Nomos Tangente Wempe Limited Edition

Experience Review

Part I


by Roger Tsai

© September 2004


Ever since the fall of the Berlin wall and the reunification of Germany, the German watchmaking industry, notably the town of Glashütte within the lower Saxony region, has attracted the attention of watch collectors worldwide with the establishment of brands such as A. Lange & Söhne and Glashütte Original that offered innovative timepieces vis a vis their Swiss counterparts during the past decade. Nomos, the Greek word for regularity and order and the name of the company founded in 1990 by entrepreneur Roland Schwertner, was the first privately-owned watch company to restart watch production in Glashütte.  Despite being located on the same street (Altenberger Straße) as Lange and GO, Nomos chose a very different path than its neighbors. Instead of competing with high-end Swiss brands by developing in-house designed movements,  Nomos decided to utilize  watch resources from Switzerland by choosing Peseux 7001 from ETA as the ébauche for their movements in order to create affordable timepieces available to the general public. 

Tangente, the first model presented by Nomos in the early 1990s, has become an instant design classic to this day. Designed by the German graphics designer Susanne Gunther who got her inspiration through the Bauhaus ideas, the Tangente in my humble opinion became Nomos' brand icon as the Lange 1 for Lange. Since then, through the help of German high-end watch retailers such as Wempe, Nomos slowly but progressively expanded its name throughout Germany and eventually became known among many watch enthusiasts worldwide today. 

Wempe, a Germany-based high-end watch and jewelry retailer with more than 20 stores in 6 countries, celebrated its jubilee anniversary in 2003. Nomos was chosen along with 7 other watch brands to create Wempe's anniversary collection to commemorate this achievement. The Nomos Wempe limited edition was a steel Tangente featuring a 3/4 plate movement with the coat-of-arms or symbol of each city Wempe has a store and the city name printed on the movement. 125 watches was made for each city and an additional 125 gold Tangente was created for the city of Hamburg where Wempe's headquarter is located. The following is the list of the cities and their respective coat-of-arms or symbols in the case a coat-of-arms does not exist for that particular city. 

I was always attracted by the Tangente but unfortunately the 3/4 plate movement was reserved only for the precious metal Nomos models at that time, so upon hearing the news about this particular model I contacted the Wempe store in NYC immediately. Apparently the ones for New York were already sold out, but they still have some others in stock from other cities. So after months of waiting, I finally received the watch pictured above. 

Case, crystal, and crown

The case, measured 35mm in diameter, is made out of 316L stainless steel and consisted of 3 parts, the upper bezel, case-band, and the case back with sapphire see-through back. The case-band along with the lugs are crafted from one single piece of steel to ensure its durability. The case back is engraved "EDELSTAHL GESCHUTZTES MODELL TANGENTE JUBILAUMSUHR 125 JAHRE WEMPE" as well as the individual number out of 125 pieces. The overall case design resembles very closely with some of the early Lange wristwatches from the 30s. Even though the case is water resistant to 30 meters, I am not brave enough to let it be close to anywhere with water.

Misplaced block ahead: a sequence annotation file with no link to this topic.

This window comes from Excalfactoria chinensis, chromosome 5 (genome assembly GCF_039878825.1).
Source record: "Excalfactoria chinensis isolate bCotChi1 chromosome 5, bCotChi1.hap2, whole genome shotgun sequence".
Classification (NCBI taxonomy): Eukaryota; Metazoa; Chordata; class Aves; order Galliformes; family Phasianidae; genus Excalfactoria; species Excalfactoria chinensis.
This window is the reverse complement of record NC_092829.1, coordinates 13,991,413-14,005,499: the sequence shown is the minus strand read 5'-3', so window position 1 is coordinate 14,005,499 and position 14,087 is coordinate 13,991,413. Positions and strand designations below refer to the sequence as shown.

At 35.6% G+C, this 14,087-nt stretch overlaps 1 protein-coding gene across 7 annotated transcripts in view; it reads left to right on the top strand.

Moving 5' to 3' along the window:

Unlike many other watches I own with slightly domed crystals, Nomos chooses a flat crystal to maintain the minimal look of the watch. I am not sure whether the crystal comes with anti-reflective coating on either side of the crystal but I was able to read the watch easily under many different light conditions. 

The crown of the Nomos Tangente is surprisingly big given its diameter. One of the advantages of a big crown for a hand wind watch is the ease of winding, especially when this has to be performed on a daily basis. As shown from the photo above, the word "Nomos" is engraved on the crown. Since the crown is not screwed-down, this is precisely the reason why I try to avoid all contacts with water when I am wearing this watch. 

Dial and hands

Quite different from the publicity photo above which the watch appeared to be a white dial, the color of the dial is actually more closely to silvered white. The dial, presumably made out of brass, is sand-blasted first in order to achieve a matte finish and then a galvanizing process is applied to give its color. This has to be one of the most balanced dials I have ever seen, very simple and understated. Besides the name and the location of the company, nothing extra is being printed on the dial, which I like a lot. The "Made in Germany" words on the bottom of the dial  was a new practice recently adopted by Nomos as a way for people to easily identify the German originality of their watches. Apparently these are the only English words being seen on the watch itself while everything else was written in German. 

In the off-center subsidiary second dial, a circular pattern is being applied to distinguish itself from the rest of the dial. It is quite a nice contrast in my opinion, very subtle design indeed. 

I think the hands of this watch deserve some attention. Instead of simply purchasing them from an outside supplier, Nomos blued these polished baton steel hands in-house by using the traditional way like the following photo suggests. 

As a result, what one sees on the dial are these uniformly-blued hands that are rich in color and natural in appearance. It is nothing fancy but  they reflected the very essence of German watchmaking - all the little details that are pleasant to one's eyes and will proved to be everlasting for the time to come.


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